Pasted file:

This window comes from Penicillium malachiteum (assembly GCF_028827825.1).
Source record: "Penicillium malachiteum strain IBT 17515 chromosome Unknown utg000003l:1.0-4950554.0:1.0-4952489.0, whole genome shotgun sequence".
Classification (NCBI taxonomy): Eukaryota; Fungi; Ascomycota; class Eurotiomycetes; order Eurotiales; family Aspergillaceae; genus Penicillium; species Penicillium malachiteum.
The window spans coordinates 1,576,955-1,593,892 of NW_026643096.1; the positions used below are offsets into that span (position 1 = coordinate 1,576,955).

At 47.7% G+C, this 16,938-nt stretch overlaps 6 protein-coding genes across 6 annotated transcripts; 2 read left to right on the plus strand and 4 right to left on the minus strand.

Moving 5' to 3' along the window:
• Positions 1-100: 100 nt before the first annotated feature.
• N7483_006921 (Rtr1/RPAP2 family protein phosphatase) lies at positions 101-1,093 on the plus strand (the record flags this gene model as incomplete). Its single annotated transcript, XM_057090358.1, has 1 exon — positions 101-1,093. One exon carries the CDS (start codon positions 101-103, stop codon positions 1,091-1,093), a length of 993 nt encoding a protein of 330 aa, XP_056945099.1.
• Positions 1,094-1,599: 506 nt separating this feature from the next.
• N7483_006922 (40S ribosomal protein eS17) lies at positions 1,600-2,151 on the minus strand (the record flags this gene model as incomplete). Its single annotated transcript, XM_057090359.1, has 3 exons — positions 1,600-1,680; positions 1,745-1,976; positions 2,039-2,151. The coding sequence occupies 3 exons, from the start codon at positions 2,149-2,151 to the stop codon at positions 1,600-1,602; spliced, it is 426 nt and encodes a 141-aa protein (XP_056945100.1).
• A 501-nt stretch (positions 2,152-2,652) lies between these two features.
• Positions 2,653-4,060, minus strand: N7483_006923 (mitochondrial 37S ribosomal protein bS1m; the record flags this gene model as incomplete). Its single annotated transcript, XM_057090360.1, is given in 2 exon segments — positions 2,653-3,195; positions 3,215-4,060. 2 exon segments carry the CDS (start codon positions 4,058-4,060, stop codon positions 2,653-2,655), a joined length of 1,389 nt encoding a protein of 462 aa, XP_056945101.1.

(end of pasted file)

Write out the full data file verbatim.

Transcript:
This window comes from Penicillium malachiteum (assembly GCF_028827825.1).
Source record: "Penicillium malachiteum strain IBT 17515 chromosome Unknown utg000003l:1.0-4950554.0:1.0-4952489.0, whole genome shotgun sequence".
Classification (NCBI taxonomy): Eukaryota; Fungi; Ascomycota; class Eurotiomycetes; order Eurotiales; family Aspergillaceae; genus Penicillium; species Penicillium malachiteum.
The window spans coordinates 1,576,955-1,593,892 of NW_026643096.1; the positions used below are offsets into that span (position 1 = coordinate 1,576,955).

At 47.7% G+C, this 16,938-nt stretch overlaps 6 protein-coding genes across 6 annotated transcripts; 2 read left to right on the plus strand and 4 right to left on the minus strand.

Moving 5' to 3' along the window:
• Positions 1-100: 100 nt before the first annotated feature.
• N7483_006921 (Rtr1/RPAP2 family protein phosphatase) lies at positions 101-1,093 on the plus strand (the record flags this gene model as incomplete). Its single annotated transcript, XM_057090358.1, has 1 exon — positions 101-1,093. One exon carries the CDS (start codon positions 101-103, stop codon positions 1,091-1,093), a length of 993 nt encoding a protein of 330 aa, XP_056945099.1.
• Positions 1,094-1,599: 506 nt separating this feature from the next.
• N7483_006922 (40S ribosomal protein eS17) lies at positions 1,600-2,151 on the minus strand (the record flags this gene model as incomplete). Its single annotated transcript, XM_057090359.1, has 3 exons — positions 1,600-1,680; positions 1,745-1,976; positions 2,039-2,151. The coding sequence occupies 3 exons, from the start codon at positions 2,149-2,151 to the stop codon at positions 1,600-1,602; spliced, it is 426 nt and encodes a 141-aa protein (XP_056945100.1).
• A 501-nt stretch (positions 2,152-2,652) lies between these two features.
• Positions 2,653-4,060, minus strand: N7483_006923 (mitochondrial 37S ribosomal protein bS1m; the record flags this gene model as incomplete). Its single annotated transcript, XM_057090360.1, is given in 2 exon segments — positions 2,653-3,195; positions 3,215-4,060. 2 exon segments carry the CDS (start codon positions 4,058-4,060, stop codon positions 2,653-2,655), a joined length of 1,389 nt encoding a protein of 462 aa, XP_056945101.1.